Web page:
<p>Any comments on greek life at the university of michigan?</p>
<p>the administration doesn't like the greek system, so it's pretty restricted-as in if you want to party at fraternities you have to be in one. They are good however for meeting alot of people and events like greek week and intramurals. The university has a strong anti hazing program, so many of the hazing fraternities (and even a sorority) have been kicked off campus.</p>
<p>It isn't exactly true that the administration doesn't like the greek system - it's just that many of the worst drinking incidents and hazing incidents have been associated with fraternities. In fact, the University's approach to the greeks is pretty hands off - they try to encourage them to behave appropriately, but they don't get terribly involved. This is partly for legal reasons - they don't want the liability. It's also not the case that a lot of fraternities have been kicked off campus. There is one sorority where the national organization revoked the chapter - this is the first time a sorority has closed for other than low enrollment. There were a couple fraternities that got kicked off this year - but at least one of those was again the national organization pulling the local chapter. I have never heard that if you want to go to a frat party you have to be in a frat.
There are all kinds of frats. Really good ones that generally behave themselves and do a lot of community service. And really bad ones that don't. It's my impression that living in a frat house - which is primarily a sophomore thing - isn't necessarily a fun experience. The older members tend to live in apts, and use the frat house for parties - so it's not exactly conducive to studying. That doesn't seem to stop people from joining frats. There's a big greek scene, but it doesn't dominate campus life by any means. Sororities are a lot tamer - generally.</p>
It isn't exactly true that the administration doesn't like the greek system
<p>I would disagree. Banning kegs, booting chapters off campus, listening to "hazing complaints" etc from students who fell out with their brothers/sisters and were complaining as a way to carry out a personal vendetta and get them investigated (and usually disciplined).</p>
<p>While I was there on my campus tour the guide told us that at the frat parties each brother is allowed to bring two guests</p>
<p>Mary Sue Coleman hates anything associated with Greek Life. That is a fact. Ask anyone who goes to University of Iowa.</p>
<p>School would be so much better off w/o Mary Sue, but that's another thread.</p>
<p>Given the lack of University housing and the exorbitant rates charged for the private rat holes around campus, I do think the U realizes that the fraternities/sororities serve a useful purpose as far as providing housing. Some of the chapter houses are in great locations. My old fraternity is just across Hill Street from the business school, two blocks to the UGL (Do they still call it the UGLI?).</p>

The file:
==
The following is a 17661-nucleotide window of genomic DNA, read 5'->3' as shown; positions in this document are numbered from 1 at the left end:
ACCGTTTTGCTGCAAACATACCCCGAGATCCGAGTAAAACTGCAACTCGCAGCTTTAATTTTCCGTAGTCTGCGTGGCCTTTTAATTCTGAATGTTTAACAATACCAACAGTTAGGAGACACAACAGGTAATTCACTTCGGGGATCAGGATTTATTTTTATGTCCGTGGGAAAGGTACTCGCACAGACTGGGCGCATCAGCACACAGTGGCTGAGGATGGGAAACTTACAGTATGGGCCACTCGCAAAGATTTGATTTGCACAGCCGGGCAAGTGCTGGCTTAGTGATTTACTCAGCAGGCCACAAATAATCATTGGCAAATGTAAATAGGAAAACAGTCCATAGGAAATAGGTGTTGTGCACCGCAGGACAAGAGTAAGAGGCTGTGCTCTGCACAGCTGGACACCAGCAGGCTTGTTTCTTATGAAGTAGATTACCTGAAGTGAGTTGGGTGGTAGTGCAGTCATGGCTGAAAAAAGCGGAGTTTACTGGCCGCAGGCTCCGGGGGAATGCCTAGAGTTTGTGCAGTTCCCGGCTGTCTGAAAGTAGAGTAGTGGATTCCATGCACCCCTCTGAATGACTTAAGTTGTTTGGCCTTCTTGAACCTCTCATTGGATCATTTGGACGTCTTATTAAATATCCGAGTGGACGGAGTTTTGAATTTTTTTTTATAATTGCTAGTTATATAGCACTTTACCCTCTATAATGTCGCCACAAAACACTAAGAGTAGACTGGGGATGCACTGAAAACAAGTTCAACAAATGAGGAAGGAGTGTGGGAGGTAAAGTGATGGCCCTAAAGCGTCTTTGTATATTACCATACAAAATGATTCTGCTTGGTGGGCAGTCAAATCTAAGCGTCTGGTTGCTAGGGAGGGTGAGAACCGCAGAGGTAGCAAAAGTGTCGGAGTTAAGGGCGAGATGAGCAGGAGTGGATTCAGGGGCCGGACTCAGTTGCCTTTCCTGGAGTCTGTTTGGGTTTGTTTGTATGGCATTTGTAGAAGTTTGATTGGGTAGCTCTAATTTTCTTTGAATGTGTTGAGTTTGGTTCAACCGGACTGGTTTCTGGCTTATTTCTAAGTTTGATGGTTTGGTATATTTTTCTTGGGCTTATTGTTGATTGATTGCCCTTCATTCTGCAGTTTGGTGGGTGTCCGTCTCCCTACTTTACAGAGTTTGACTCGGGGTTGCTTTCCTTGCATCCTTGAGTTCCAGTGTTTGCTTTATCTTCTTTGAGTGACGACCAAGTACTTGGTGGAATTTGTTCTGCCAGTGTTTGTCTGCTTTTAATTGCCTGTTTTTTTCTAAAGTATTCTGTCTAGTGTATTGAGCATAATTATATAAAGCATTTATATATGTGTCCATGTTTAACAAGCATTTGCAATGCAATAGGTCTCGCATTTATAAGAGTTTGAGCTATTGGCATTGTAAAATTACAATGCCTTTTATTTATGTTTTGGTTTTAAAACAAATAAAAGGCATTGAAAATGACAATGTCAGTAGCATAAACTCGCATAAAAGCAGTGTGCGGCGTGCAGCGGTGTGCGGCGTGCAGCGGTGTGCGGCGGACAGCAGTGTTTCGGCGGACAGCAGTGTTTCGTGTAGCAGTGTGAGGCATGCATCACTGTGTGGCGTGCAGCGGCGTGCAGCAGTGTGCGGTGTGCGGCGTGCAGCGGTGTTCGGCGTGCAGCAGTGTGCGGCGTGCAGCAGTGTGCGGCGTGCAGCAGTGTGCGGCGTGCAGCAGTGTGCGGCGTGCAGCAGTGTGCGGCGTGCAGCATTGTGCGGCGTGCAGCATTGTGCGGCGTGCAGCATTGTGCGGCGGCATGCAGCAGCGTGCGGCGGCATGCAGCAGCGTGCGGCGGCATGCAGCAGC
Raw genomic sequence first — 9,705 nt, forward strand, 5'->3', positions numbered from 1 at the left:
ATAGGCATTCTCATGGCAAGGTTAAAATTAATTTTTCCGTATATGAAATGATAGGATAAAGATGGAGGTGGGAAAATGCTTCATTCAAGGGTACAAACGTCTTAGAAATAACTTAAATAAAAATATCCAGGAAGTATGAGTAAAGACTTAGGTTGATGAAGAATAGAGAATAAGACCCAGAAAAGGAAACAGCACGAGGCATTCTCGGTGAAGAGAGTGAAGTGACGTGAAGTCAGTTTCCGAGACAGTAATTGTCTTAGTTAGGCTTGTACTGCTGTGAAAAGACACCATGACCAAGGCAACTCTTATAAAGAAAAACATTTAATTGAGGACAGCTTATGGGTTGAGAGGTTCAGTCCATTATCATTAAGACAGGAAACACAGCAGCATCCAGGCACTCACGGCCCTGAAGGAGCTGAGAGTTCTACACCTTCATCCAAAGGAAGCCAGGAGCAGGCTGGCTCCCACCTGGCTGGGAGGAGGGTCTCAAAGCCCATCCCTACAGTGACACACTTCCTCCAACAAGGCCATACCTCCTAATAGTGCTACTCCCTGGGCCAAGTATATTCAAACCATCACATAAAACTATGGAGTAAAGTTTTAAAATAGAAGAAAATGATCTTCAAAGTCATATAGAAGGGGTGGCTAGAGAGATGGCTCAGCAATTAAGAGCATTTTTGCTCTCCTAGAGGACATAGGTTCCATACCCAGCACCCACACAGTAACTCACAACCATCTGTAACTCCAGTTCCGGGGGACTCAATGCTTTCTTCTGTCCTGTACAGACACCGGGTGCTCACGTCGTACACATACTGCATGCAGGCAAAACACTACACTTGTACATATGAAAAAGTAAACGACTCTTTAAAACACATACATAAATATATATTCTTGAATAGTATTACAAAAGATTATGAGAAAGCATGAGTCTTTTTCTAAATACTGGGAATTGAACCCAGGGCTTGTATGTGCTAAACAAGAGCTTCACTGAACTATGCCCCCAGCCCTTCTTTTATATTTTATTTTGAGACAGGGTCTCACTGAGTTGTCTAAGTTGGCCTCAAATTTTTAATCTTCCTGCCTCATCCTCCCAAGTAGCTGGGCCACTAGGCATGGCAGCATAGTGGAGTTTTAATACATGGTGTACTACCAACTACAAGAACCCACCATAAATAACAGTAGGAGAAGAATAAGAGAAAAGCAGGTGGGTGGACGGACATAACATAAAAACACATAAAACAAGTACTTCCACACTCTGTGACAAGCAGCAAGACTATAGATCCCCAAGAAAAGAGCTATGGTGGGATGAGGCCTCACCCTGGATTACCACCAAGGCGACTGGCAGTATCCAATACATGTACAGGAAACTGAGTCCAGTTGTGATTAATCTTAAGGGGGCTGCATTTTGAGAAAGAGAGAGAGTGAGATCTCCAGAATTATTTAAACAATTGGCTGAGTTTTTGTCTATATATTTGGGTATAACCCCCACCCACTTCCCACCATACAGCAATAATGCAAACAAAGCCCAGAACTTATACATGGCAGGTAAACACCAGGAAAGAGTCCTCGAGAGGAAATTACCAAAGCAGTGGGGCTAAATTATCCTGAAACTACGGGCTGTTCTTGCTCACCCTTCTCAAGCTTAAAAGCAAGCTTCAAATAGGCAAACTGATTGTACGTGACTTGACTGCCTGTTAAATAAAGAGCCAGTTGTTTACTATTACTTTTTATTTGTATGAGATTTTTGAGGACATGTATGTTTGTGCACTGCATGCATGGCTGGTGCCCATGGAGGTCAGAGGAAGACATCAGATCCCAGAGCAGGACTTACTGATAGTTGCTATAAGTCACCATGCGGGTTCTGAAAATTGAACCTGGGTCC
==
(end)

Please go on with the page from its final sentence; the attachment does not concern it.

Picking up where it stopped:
<li>Which chapters were booted off the campus by the administration?
Alpha Tau Omega closed by alumni, Alpha Epsilon Phi sorority closed by national organization, Sigma Alpha Epsilon was suspended by the Interfraternity Council... I don't the the University even has the authority to pull a chapter. </li>
<li>The hazing investigation was conducted by the University - and penalties were determined by the national organizations. IMO - it was all pretty tame. </li>
<li>Banning kegs? The rule that people have to bring their own alcohol to frat parties was instituted by the Interfraternity Council, which is a student run organization, not the administration.
I don't think you understand how fraternities are related to the University and how the IFC governs frats.</li>
<p>They definitely still call it the UGLI. </p>
<p>The cost of living in the fraternity house is a real bargain compared to off campus housing. Heck, it's even a bargain compared to living in the dorms.</p>
<p>I suggest if you're considering a fraternity (I know nothing about sororities) that you do your research. Look up which are involved in fund raising. See which are very active in intramural sports. I believe they even publish somewhere the average GPA of the members. Find something that suits you. Don't, however, hold it against a fraternity if they were kicked off campus 10 or 20 years ago. The membership does change every four years.</p>
<p>And I agree that this administration is not a real fan of Greek Life. Neither is the Michigan Daily.</p>